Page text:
Lighting designer Al Gurdon specified nearly 1,900 Chroma-Qâ„¢ LED fixtures to provide a stunning lighting and video effects wall forming the centrepiece of the 2010 Eurovision Song Contest, Europe's largest non-sport television production.
Norway's capital city, Oslo, hosted the 56th Eurovision event at the state of the art Telenor Arena. The three live shows, consisting of two semi-finals and a final, were watched on television and online by an estimated audience of over 120 million people in 45 countries. In addition, over 80,000 people attended the live shows and various dress rehearsals.
The event was televised by host broadcaster, NRK and featured a core production team working under the leadership of executive producer, Jon Ola Sand and TV producer, Hasse Lindmo. Production management design was by Ola Melzig, with lighting design by Al Gurdon. Stage design was by Kirsten Weltzin, Bonsak Schieldrop, Trond Olav Erga and Audun Stjern.
PRG, with support from Norwegian supplier, Frontlite, supplied all production equipment and crew for the show, which utilised over 100 members in the build-up process and in excess of 500 moving lights, 4,000 fixed light elements and 6,800 metres of truss.
For this year's event, 2009 Eurovision Song Contest lighting designer, Al Gurdon, wanted a flexible system with which he could create a sufficient variety of visual moods and textures to underpin the tones of the musical performances. With the theme for this year's show being “Share the Moment”, a key element was the ability to include the audience with whatever happened onstage, as part of the televised experience.
To this end, Al's approach to the design was simultaneously a movement â€˜back to basics', yet with a â€˜state of the art' approach to the use of lighting technology. Abandoning high-resolution video elements in the set this year, Al instead created a totally immersive low-resolution lighting and video environment designed to be used in an architectural way, rather than to provide literal images.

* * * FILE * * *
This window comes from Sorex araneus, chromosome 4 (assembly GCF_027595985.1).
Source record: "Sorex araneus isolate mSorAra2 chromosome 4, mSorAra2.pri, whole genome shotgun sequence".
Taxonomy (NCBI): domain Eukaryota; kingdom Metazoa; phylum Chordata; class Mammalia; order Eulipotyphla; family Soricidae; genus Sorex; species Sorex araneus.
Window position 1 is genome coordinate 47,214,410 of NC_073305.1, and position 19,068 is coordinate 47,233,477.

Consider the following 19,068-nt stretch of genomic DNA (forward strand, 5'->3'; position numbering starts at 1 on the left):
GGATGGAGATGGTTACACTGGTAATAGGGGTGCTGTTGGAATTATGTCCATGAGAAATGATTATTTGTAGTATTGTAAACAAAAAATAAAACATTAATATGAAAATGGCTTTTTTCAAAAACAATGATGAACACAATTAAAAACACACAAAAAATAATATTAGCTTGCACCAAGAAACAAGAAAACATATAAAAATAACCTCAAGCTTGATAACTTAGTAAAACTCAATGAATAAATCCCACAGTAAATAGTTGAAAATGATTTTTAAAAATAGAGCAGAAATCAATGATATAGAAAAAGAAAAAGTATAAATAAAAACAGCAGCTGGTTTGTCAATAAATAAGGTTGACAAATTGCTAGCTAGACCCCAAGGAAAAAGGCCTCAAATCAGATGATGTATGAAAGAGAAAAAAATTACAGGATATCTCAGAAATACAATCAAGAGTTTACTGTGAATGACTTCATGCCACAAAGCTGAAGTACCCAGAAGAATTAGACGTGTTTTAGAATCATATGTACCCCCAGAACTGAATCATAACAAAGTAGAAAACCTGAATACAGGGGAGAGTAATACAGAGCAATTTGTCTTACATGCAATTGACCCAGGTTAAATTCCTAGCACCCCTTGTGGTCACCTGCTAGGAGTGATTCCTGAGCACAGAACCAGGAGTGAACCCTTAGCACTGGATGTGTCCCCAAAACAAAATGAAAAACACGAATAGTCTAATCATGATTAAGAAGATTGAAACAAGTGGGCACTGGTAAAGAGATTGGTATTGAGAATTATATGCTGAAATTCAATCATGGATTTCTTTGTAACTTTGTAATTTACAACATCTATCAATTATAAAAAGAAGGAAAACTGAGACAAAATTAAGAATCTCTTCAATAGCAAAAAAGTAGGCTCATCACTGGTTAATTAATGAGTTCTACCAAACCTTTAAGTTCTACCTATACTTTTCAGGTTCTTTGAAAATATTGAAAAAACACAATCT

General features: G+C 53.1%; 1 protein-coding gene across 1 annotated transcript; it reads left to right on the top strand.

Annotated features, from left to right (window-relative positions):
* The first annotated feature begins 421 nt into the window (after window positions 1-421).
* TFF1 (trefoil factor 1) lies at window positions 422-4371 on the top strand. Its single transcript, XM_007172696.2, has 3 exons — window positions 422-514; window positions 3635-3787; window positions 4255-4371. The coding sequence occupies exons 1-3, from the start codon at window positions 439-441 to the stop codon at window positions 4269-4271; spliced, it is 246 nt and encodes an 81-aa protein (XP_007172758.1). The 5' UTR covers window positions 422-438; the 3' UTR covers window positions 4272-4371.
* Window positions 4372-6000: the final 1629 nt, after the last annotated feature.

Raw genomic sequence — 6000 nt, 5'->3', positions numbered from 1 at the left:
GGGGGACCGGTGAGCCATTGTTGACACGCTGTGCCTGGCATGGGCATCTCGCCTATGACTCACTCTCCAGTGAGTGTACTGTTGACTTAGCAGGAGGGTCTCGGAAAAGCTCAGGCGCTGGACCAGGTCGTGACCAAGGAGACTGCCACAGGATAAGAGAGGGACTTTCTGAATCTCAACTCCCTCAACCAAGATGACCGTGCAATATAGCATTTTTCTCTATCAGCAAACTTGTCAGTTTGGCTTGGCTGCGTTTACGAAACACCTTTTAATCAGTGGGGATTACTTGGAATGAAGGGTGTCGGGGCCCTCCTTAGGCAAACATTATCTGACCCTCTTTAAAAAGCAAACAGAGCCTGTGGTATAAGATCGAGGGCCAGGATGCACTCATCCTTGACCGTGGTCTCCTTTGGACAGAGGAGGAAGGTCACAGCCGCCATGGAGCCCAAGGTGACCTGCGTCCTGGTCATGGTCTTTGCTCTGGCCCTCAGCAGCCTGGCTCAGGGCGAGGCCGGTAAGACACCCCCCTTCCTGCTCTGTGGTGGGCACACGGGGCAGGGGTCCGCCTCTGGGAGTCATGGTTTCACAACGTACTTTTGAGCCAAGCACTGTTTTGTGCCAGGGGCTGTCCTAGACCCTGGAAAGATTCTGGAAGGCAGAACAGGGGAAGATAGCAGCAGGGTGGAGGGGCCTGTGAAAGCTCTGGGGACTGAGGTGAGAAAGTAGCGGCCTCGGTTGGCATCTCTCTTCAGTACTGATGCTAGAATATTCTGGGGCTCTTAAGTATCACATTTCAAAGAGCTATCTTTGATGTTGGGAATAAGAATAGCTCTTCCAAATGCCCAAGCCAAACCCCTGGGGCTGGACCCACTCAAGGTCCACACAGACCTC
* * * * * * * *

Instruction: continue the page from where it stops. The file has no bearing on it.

This three-dimensional approach to the visual design gave the television directors an unprecedented opportunity to shoot the show from virtually anywhere, and the audiences an almost visceral sensation of participation with the visual landscape.
Al's lighting design featured a series of layers across the entire back wall of the set that moved up and down via a Kinesys motion control system to create different looks. A key component of the design was an array of nearly 1,900 Chroma-Q LED fixtures providing the main layer. Other layers included Jarags, moving lights and Starcloth curtains, plus a 3D curtain of 2000 X-Balls in the center and other textural elements.
The visual elements were mounted on a special moving truss system featuring circles over the stage and “spines” spreading from the centre over the entire ceiling of the arena. Created for the event by PRG, the 6.8km structure is the largest truss system ever used for the contest.